Number of Displaced People Rises

Michael Renner | Jun 25, 2013

For reasons that range from warfare and persecution to natural disasters and development projects, an estimated 92.56 million people were forcibly displaced in 2012, either inside their home countries or across a border.1 (See Figure 1.) Displacement is sometimes temporary, but in other cases it can last for years.

International refugees under the care of the U.N. High Commissioner for Refugees (UNHCR) numbered 10.5 million, and there are also close to 1 million asylum seekers worldwide.2 Meanwhile, the U.N. Relief and Works Agency for Palestine Refugees in the Near East (UNRWA) is tasked with providing support to about 5 million Palestinian refugees.3 Internally displaced persons (IDPs)—at 28.8 million—outnumber international refugees by a significant margin.4 People displaced by natural hazards—typically also displaced inside their own countries but seen as a separate category since, unlike IDPs, they are not victims of human actions—ran to more than 32 million in 2012, but this number varies considerably from year to year.5 In addition, a large number of people are displaced by ill-considered development projects. No firm numbers exist, but the World Disasters Report 2012 offers a rough guess of 15 million such individuals.6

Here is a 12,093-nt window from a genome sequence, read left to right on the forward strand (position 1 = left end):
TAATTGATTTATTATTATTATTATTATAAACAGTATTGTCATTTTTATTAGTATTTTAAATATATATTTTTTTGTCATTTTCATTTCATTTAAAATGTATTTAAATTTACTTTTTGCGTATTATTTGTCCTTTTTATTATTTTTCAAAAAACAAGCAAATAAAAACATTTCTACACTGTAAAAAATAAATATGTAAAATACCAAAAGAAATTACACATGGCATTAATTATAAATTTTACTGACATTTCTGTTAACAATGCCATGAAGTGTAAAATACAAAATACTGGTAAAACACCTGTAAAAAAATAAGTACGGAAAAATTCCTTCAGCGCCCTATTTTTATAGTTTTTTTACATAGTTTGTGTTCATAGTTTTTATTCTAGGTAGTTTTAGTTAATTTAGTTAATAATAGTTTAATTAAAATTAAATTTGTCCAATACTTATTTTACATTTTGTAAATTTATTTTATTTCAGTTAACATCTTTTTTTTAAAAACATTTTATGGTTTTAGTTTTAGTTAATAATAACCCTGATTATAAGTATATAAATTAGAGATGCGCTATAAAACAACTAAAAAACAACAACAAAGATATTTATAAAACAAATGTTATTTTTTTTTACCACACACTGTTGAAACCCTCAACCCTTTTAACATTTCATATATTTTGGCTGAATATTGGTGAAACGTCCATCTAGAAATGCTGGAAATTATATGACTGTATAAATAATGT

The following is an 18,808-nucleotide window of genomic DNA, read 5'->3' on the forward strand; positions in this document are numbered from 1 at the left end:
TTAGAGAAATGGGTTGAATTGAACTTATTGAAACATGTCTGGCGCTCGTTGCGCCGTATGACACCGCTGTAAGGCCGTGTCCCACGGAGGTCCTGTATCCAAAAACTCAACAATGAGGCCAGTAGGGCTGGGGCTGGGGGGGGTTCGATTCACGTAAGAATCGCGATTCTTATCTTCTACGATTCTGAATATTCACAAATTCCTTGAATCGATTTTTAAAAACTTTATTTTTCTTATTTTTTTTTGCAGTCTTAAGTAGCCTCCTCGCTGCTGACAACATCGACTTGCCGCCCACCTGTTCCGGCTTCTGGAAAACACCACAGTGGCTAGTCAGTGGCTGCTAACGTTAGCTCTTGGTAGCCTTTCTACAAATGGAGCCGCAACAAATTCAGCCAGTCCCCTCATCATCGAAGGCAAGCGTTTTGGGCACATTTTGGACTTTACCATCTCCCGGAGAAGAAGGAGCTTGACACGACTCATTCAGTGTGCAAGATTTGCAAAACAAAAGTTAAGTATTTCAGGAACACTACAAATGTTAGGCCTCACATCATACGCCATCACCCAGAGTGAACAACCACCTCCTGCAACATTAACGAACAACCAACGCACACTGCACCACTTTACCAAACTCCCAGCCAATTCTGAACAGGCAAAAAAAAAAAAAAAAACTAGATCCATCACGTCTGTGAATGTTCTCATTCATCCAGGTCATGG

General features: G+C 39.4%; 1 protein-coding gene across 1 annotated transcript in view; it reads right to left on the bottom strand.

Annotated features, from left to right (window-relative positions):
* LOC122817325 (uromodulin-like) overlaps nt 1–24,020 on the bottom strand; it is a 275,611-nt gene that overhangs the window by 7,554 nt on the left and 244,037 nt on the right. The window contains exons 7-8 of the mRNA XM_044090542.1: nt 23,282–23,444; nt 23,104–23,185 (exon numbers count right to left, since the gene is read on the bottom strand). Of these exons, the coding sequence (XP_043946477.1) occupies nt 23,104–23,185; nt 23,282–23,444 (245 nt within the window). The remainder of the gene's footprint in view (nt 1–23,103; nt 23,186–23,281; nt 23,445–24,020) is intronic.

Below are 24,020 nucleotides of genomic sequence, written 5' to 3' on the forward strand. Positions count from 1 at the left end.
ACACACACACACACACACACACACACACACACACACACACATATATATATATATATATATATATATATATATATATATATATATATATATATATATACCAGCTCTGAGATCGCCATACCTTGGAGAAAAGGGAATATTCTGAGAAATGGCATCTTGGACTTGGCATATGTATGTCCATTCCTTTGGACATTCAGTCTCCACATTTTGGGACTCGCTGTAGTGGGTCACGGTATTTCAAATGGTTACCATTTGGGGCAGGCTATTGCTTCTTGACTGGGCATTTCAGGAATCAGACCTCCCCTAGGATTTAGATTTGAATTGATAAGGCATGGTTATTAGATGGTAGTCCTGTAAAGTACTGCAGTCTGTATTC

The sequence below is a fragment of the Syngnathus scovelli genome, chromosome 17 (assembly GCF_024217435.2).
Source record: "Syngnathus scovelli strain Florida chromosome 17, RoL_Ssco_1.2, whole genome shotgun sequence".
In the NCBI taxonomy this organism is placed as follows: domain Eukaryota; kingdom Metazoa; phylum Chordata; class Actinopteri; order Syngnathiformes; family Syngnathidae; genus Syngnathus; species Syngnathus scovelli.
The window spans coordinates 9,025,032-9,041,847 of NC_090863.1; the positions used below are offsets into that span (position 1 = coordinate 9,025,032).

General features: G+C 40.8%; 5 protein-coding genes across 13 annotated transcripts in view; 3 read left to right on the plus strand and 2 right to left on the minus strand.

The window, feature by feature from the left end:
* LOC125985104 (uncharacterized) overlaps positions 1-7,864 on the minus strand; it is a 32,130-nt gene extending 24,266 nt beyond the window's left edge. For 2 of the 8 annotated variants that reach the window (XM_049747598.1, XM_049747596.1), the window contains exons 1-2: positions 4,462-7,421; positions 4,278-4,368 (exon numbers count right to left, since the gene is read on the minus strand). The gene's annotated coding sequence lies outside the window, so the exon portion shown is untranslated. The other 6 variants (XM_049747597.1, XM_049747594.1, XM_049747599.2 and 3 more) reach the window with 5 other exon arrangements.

The number of people who leave involuntarily—the 92.56 million people just described—remains considerably lower than that of people who leave of their own volition.7 Long-term international migrants—people who decide to live outside their home country for a year or longer—are estimated at 214 million, and internal migrants may number as many as 740 million.8 The ranks of both groups of migrants have grown significantly over the past half-century as economies have become more interconnected.9

Displaced Populations Figure 1

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